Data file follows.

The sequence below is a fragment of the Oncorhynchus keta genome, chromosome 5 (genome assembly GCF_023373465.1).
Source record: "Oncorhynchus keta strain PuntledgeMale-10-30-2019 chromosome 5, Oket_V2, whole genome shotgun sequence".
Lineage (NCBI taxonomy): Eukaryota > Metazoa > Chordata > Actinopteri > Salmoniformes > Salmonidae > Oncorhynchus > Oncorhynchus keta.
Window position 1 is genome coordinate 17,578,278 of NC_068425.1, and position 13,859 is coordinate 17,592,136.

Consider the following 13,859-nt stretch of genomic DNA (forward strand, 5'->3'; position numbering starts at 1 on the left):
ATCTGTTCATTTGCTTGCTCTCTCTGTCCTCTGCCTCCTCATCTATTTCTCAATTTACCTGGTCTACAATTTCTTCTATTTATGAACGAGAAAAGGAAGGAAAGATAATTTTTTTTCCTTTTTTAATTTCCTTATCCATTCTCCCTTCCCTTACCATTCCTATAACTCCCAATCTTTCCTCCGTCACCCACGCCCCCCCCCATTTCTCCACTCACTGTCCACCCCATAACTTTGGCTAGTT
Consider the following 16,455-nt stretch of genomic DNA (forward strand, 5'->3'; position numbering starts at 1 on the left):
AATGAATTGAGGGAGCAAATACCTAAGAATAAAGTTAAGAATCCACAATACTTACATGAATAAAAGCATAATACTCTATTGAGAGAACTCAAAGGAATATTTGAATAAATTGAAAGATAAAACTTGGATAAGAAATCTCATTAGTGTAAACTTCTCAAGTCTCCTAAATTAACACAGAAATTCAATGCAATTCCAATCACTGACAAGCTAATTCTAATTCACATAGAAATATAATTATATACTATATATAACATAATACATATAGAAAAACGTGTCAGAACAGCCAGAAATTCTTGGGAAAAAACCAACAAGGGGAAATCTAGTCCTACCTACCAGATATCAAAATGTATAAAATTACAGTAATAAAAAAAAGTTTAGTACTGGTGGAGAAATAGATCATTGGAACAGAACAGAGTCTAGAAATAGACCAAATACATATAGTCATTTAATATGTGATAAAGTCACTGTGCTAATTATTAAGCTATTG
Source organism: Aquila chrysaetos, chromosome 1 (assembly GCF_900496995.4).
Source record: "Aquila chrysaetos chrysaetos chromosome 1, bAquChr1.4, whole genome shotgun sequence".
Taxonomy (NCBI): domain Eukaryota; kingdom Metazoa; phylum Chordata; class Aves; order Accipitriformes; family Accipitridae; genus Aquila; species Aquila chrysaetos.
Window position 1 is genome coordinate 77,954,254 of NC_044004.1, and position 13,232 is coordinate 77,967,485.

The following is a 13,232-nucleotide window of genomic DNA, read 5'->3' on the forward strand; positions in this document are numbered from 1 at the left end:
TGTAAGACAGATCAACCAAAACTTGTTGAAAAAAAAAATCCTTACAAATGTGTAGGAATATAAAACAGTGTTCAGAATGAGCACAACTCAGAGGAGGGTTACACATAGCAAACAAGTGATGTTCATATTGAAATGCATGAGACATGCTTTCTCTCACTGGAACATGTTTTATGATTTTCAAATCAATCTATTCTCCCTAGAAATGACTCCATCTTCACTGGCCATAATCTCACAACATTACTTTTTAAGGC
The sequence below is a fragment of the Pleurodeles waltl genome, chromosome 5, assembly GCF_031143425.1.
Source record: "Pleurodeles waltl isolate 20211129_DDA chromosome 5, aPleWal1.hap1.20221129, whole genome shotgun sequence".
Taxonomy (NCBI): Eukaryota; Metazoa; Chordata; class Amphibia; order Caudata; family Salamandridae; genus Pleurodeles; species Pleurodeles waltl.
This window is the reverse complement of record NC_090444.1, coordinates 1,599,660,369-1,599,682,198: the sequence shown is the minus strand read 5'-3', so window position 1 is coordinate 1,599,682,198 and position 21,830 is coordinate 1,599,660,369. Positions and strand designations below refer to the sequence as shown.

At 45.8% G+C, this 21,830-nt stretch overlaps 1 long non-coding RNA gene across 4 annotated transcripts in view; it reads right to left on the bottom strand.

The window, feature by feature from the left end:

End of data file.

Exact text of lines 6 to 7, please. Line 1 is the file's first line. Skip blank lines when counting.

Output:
ATCTGTTCATTTGCTTGCTCTCTCTGTCCTCTGCCTCCTCATCTATTTCTCAATTTACCTGGTCTACAATTTCTTCTATTTATGAACGAGAAAAGGAAGGAAAGATAATTTTTTTTCCTTTTTTAATTTCCTTATCCATTCTCCCTTCCCTTACCATTCCTATAACTCCCAATCTTTCCTCCGTCACCCACGCCCCCCCCCATTTCTCCACTCACTGTCCACCCCATAACTTTGGCTAGTT
Consider the following 16,455-nt stretch of genomic DNA (forward strand, 5'->3'; position numbering starts at 1 on the left):